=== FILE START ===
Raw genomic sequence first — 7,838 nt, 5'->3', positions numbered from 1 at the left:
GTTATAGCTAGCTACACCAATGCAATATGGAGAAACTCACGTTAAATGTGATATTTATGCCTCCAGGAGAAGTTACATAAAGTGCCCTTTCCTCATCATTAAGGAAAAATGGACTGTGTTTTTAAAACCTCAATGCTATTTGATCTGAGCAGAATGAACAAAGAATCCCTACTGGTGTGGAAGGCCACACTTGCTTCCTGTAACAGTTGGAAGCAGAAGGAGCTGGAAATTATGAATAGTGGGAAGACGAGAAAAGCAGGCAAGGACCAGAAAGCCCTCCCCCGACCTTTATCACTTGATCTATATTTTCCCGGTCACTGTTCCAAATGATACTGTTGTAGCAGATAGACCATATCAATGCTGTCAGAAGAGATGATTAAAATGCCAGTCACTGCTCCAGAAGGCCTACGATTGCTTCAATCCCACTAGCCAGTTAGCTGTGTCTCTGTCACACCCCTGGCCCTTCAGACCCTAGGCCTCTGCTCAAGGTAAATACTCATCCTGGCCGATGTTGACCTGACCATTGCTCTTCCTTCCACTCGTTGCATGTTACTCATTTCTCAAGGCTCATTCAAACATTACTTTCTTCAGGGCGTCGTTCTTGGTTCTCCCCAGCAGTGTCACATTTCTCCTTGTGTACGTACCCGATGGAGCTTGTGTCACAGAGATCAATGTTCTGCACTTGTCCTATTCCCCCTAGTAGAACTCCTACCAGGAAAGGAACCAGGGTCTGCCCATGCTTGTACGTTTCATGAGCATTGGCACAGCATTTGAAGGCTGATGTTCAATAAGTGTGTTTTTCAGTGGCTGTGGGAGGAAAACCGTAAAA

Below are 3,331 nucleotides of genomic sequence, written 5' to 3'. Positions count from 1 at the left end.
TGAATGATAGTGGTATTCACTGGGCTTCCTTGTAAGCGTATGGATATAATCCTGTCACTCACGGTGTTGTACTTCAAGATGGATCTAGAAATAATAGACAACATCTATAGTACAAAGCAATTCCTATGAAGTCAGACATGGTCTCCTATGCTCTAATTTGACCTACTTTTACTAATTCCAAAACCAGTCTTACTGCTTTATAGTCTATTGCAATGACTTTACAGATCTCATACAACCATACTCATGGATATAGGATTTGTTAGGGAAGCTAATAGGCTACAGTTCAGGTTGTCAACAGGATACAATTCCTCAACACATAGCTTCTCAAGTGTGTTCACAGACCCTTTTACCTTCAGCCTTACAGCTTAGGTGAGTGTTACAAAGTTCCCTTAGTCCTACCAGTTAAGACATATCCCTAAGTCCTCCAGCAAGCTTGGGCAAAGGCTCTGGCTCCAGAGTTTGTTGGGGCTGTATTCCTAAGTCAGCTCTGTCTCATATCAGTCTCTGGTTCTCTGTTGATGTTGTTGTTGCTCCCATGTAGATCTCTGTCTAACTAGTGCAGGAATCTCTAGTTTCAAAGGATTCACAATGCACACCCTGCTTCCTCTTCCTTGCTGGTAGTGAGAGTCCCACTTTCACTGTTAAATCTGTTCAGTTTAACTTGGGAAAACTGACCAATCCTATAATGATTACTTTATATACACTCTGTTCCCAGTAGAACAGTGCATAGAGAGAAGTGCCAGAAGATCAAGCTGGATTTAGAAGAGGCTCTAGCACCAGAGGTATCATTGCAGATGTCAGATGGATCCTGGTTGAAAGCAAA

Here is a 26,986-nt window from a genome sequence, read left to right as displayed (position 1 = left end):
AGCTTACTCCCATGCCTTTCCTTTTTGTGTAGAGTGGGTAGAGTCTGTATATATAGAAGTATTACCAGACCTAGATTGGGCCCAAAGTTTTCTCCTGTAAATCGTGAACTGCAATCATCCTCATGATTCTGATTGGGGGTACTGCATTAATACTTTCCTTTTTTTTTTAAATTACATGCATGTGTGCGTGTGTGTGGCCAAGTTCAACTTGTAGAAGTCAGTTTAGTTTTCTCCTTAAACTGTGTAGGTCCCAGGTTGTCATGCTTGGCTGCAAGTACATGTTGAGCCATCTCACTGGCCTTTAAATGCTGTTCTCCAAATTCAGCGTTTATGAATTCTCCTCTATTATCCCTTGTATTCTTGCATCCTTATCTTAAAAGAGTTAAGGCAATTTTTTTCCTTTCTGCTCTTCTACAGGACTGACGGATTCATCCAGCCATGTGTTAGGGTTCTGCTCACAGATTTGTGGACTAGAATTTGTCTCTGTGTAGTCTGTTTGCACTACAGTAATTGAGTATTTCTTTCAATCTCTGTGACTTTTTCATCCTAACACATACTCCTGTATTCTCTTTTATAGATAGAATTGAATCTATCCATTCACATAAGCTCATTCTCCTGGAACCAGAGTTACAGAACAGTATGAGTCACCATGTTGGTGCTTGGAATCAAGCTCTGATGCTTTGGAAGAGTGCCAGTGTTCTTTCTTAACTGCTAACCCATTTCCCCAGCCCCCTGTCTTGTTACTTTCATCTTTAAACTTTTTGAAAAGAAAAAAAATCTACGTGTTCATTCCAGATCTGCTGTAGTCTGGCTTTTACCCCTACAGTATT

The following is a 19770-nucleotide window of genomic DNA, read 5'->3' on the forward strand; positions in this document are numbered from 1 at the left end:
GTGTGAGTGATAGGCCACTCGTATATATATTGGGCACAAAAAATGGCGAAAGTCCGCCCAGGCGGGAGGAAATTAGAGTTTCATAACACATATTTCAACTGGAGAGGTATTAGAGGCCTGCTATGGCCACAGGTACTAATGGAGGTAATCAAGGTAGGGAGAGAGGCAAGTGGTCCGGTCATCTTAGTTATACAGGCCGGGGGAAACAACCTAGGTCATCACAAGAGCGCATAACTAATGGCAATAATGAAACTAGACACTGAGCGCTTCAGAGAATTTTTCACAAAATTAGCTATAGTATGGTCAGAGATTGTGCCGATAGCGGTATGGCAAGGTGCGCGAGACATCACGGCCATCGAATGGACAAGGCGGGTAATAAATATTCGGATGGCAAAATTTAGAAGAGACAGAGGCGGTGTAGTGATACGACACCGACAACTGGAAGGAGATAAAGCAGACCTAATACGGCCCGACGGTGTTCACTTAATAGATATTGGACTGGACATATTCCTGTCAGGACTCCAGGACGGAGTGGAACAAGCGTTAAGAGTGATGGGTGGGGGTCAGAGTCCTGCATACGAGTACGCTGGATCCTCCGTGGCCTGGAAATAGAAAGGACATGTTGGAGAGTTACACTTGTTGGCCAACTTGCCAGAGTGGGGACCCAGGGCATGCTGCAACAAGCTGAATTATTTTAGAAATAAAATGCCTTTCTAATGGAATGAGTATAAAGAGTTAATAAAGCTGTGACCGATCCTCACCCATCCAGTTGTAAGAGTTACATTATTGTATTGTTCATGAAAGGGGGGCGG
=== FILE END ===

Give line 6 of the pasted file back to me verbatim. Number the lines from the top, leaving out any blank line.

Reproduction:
AGCTTACTCCCATGCCTTTCCTTTTTGTGTAGAGTGGGTAGAGTCTGTATATATAGAAGTATTACCAGACCTAGATTGGGCCCAAAGTTTTCTCCTGTAAATCGTGAACTGCAATCATCCTCATGATTCTGATTGGGGGTACTGCATTAATACTTTCCTTTTTTTTTTAAATTACATGCATGTGTGCGTGTGTGTGGCCAAGTTCAACTTGTAGAAGTCAGTTTAGTTTTCTCCTTAAACTGTGTAGGTCCCAGGTTGTCATGCTTGGCTGCAAGTACATGTTGAGCCATCTCACTGGCCTTTAAATGCTGTTCTCCAAATTCAGCGTTTATGAATTCTCCTCTATTATCCCTTGTATTCTTGCATCCTTATCTTAAAAGAGTTAAGGCAATTTTTTTCCTTTCTGCTCTTCTACAGGACTGACGGATTCATCCAGCCATGTGTTAGGGTTCTGCTCACAGATTTGTGGACTAGAATTTGTCTCTGTGTAGTCTGTTTGCACTACAGTAATTGAGTATTTCTTTCAATCTCTGTGACTTTTTCATCCTAACACATACTCCTGTATTCTCTTTTATAGATAGAATTGAATCTATCCATTCACATAAGCTCATTCTCCTGGAACCAGAGTTACAGAACAGTATGAGTCACCATGTTGGTGCTTGGAATCAAGCTCTGATGCTTTGGAAGAGTGCCAGTGTTCTTTCTTAACTGCTAACCCATTTCCCCAGCCCCCTGTCTTGTTACTTTCATCTTTAAACTTTTTGAAAAGAAAAAAAATCTACGTGTTCATTCCAGATCTGCTGTAGTCTGGCTTTTACCCCTACAGTATT